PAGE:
Morgan, AB'92, started sailing with his father at age 2 and began competing in Windsurfers and small dinghies at 13. An English literature student at Chicago, he met his teammates, Paul Wilson and Will Stevens, while teaching sailing during undergraduate summers. They'd been racing together for five years when, in November 1993, they began kicking around the idea of an Olympic campaign. A few months later they committed to it; training began in earnest this past July after all the team members had either finished school or given notice to their employers.

Since then the three (Greg Stevens replaced his brother in August) have competed in Soling--three-man keelboat--races from Canada to California to New England, their ranking rising steadily. At the Soling world championships in August, they placed 40th overall and were the tenth U.S. boat. At the North American championships in early October, they placed 12th and were the eighth U.S. boat; they expect to be ranked sixth in the nation by the end of the year.

But training for the Olympics encompasses much more than competition. It's a full-time job, including six- or seven-hour practices four or five days a week. Sometimes a friend will offer advice, but the three generally coach themselves, identifying weak spots, repeating maneuvers, and devising strategy. "Often you can find a training boat to sail with you for a week or two," Morgan explains, "but the majority of training is on your own, working it out."

Indeed, Morgan, Stevens, and Wilson are grounded in a DIY mentality. They do all their own boat repairs and whatever van maintenance they can handle. In addition, they have to come up with the thousands of dollars necessary to keep them and their boat afloat until the Olympics. Though friends have helped with food and shelter, much of the crew's time is spent writing proposals and giving presentations to potential corporate sponsors.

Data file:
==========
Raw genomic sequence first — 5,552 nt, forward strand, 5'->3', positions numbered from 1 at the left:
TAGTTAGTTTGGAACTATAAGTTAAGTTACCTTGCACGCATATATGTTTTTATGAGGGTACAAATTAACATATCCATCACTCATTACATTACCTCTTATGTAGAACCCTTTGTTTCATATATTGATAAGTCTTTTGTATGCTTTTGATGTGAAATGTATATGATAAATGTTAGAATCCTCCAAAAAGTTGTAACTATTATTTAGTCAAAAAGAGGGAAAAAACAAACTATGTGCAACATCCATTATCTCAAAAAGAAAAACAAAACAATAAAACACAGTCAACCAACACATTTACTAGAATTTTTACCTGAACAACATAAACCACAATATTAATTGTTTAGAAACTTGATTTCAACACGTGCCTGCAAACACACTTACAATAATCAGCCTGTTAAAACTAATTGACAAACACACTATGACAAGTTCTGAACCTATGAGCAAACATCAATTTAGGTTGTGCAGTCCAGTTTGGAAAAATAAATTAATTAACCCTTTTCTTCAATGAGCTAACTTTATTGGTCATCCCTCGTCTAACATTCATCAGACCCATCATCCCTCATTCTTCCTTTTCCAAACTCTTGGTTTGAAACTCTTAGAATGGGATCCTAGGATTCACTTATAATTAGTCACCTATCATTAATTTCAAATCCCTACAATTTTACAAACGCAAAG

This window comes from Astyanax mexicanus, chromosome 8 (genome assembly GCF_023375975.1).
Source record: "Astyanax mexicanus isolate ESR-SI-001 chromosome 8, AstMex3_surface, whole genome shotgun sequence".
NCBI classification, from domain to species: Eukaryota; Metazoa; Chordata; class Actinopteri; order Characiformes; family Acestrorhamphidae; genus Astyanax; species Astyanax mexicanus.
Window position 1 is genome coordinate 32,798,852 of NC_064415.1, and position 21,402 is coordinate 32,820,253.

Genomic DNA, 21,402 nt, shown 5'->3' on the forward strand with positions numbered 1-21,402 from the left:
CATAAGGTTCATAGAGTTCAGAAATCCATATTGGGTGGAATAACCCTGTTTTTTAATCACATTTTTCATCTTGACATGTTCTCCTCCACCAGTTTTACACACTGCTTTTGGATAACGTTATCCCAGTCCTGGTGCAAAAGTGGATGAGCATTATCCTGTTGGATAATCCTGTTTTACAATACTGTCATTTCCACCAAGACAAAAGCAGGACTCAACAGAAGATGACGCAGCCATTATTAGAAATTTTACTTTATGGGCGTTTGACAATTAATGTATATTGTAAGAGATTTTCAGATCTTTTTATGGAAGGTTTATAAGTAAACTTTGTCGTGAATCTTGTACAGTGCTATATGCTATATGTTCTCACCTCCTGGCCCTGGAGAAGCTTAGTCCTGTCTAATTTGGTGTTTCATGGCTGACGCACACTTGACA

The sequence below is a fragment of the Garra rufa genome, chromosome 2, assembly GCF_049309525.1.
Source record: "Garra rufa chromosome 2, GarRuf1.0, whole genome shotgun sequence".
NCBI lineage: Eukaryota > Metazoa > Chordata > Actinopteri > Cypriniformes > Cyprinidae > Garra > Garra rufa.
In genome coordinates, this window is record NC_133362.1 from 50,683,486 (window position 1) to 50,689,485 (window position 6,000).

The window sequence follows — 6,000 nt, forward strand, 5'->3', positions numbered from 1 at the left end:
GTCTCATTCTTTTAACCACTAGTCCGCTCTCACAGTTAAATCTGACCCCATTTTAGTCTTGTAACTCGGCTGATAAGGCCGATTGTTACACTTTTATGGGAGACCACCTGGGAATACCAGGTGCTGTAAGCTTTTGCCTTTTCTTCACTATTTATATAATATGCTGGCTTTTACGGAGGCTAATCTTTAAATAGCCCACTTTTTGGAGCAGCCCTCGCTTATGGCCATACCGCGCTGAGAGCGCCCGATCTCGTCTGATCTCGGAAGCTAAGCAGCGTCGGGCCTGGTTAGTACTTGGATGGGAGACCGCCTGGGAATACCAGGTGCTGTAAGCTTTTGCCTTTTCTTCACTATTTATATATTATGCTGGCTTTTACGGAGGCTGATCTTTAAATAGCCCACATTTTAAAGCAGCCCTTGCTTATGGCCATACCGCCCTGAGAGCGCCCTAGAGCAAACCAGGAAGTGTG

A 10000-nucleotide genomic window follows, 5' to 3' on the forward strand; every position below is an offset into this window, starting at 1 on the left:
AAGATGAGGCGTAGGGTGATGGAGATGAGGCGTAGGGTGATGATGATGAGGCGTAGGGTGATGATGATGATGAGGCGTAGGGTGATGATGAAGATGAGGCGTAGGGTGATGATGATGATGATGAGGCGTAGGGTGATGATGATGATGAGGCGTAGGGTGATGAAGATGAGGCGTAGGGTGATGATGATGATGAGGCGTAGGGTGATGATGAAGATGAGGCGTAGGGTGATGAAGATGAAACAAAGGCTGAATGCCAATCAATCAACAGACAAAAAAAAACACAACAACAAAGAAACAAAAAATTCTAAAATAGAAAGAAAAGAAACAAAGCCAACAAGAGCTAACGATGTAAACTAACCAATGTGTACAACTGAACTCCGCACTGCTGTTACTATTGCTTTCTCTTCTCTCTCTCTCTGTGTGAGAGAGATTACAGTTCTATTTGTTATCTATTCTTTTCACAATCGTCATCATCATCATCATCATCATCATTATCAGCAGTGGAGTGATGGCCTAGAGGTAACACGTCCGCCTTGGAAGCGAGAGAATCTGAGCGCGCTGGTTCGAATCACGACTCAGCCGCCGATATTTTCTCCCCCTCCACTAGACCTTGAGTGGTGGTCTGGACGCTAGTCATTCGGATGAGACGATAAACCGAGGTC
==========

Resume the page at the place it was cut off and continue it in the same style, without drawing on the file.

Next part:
"I've come to admire those people who dare to be entrepreneurs," says Morgan, who has studied at the London School of Economics and worked in sales and marketing at two companies. "It's like running your own business. We didn't realize just how much time and effort it takes."

The trio have spent about $20,000 so far, much of it on new sails. Because they're hoping to charter or buy a lighter boat, Morgan estimates they'll need to raise another $30,000 to get to the Olympics, including the cost of shipping the boat to Italy for the world championships in March.

The sailors have made Savannah, Georgia, their base for the next few months, learning to predict the weather and the wind for the Olympic Trials there in May. Though Morgan expects that about 25 Solings will compete in the U.S. trials, and he knows that only one will go on to the Olympics, he's confident his team will have its shot.

"Without being cocky, we think we can do it. There wouldn't be a point to doing an Olympic campaign if you didn't think you could win," he says. "Olympians will tell you that it often takes two campaigns in order to get to the games. We shall see."--K.S.